5.) Willy Wonka and the Chocolate Factory (1971, G). I’d be hard pressed to find a one of you who wouldn’t tinkle in your Underoos if you saw this tunnel scene as a kid.
6.) Sesame Street, Episode ABC123. This must’ve been the moment Jim Henson got his taste for terror. The Count von Count sleeps over at Ernie and Bert’s place. When the Count can’t sleep – well whaddya know! – he counts sheep. Which keeps Ernie awake all night. Which makes Ernie very tired. Which turns Ernie into a FLESH-EATING ZOMBIE. I decided not to embed this video for fear that a little person might wander upon your computer. Here’s a link instead. Just please promise to hide it away when you’re through so no children will ever find it. Ever.
7.) What Have We Learned, Charlie Brown? (1983, NR) The televised prequel to this was called Bon Voyage, Charlie Brown where Charlie Brown takes a student exchange trip to France. Only, this next movie didn’t carryon with the whole Snoopy-frolicking-in-a-beret shtick. I sincerely give Charles Schulz props for attempting to slap some appreciation into us oblivious American kids with our feelings of entitlement. Linus even delivers the sobering poem “In Flander’s Fields” and it brings the house down. Here’s my complaint. If you look at this movie poster of the prequel, would you perhaps be taken aback by the next movie being about the war battles, soldier graves and bloodshed? I was tormented by this cartoon for weeks. And not in the way Charles Schulz intended.
8.) The Secret of NIMH (1982, G). I should’ve made my way out the door for another box of Jujyfruits when I heard Justin the Rat say “Damnit!” That should’ve been my clue that the grown-ups in the workshop got carried away again. Because then there was this scene, which is twice as scary on scratchy 16 mm film.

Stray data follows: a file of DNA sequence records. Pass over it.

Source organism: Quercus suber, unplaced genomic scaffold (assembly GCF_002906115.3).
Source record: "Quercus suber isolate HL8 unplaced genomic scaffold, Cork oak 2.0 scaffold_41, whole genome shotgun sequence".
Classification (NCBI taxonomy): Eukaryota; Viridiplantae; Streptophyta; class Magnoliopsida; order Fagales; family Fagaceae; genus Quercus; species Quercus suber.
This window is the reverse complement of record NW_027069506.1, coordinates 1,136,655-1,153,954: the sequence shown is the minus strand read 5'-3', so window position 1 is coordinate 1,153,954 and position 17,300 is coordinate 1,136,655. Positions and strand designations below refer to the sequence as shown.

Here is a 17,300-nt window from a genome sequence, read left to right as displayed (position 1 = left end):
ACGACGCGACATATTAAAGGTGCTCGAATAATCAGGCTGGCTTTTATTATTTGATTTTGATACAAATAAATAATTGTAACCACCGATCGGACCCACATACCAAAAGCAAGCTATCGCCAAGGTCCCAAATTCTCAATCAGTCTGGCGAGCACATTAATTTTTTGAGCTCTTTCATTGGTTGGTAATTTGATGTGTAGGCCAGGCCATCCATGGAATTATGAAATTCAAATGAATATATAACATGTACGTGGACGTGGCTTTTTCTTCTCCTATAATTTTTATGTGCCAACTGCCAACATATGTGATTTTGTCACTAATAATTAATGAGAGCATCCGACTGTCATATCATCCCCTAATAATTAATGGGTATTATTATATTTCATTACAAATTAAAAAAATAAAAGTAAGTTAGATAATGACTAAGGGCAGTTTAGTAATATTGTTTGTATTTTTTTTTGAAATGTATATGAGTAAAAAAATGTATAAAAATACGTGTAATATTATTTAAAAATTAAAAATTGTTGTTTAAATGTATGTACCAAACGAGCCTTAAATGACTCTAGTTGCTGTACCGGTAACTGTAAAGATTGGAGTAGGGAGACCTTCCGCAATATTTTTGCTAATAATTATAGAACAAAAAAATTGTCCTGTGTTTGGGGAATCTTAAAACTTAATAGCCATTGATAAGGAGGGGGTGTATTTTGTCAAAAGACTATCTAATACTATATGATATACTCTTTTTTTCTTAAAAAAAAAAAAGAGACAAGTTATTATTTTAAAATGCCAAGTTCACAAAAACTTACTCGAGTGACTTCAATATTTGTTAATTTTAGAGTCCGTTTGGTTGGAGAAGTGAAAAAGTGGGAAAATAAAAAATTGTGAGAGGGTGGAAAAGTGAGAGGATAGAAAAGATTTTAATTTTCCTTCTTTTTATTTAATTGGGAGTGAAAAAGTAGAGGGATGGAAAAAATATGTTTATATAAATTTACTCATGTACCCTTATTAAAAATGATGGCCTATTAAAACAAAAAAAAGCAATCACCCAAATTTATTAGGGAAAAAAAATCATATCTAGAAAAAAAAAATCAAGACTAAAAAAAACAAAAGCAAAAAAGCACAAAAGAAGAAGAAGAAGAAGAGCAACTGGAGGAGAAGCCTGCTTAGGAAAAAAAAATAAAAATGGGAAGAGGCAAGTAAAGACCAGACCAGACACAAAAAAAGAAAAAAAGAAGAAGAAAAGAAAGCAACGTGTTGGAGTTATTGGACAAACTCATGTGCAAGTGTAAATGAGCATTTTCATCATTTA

9.) The Bozo Show: Wizzo the Wizard. I’ve looked into the eyes of Satan and he is Wizzo the Wizard. I find clowns as terrifying as the next person. But if I was forced to choose between: A.) being locked up at night with Bozo the Clown in the basement of an old abandoned institution for the criminally insane, or B.) doing the “safe lunch” with Wizzo and the Wizard at a neighborhood Red Lobster, there’d be no question what I’d say. A! A! A! Sweet baby Jesus, please give me option A!
10.) The Electric Grandmother (1982, G). Based on a Ray Bradbury short story with a wholesome message about intergenerational bonding. No one else on the planet remembers it. Except me. And my brother who is still haunted by it to this day. A grandmother who is a robot. She looks human. But at night, she plugs herself into the wall to recharge. Don’t get off on the wrong track and start thinking cute little Rosie the robot maid from the Jetsons. No, trust me, this was certifiably CREEPY. And what would you expect from a movie that begins with a coffin delivered by helicopter. See for yourself.
Am I forgetting something? Most likely because I’ve repressed it in order to save myself. Do chime in with your own terrifying kids show memories. C’mon, it’ll help to talk about it.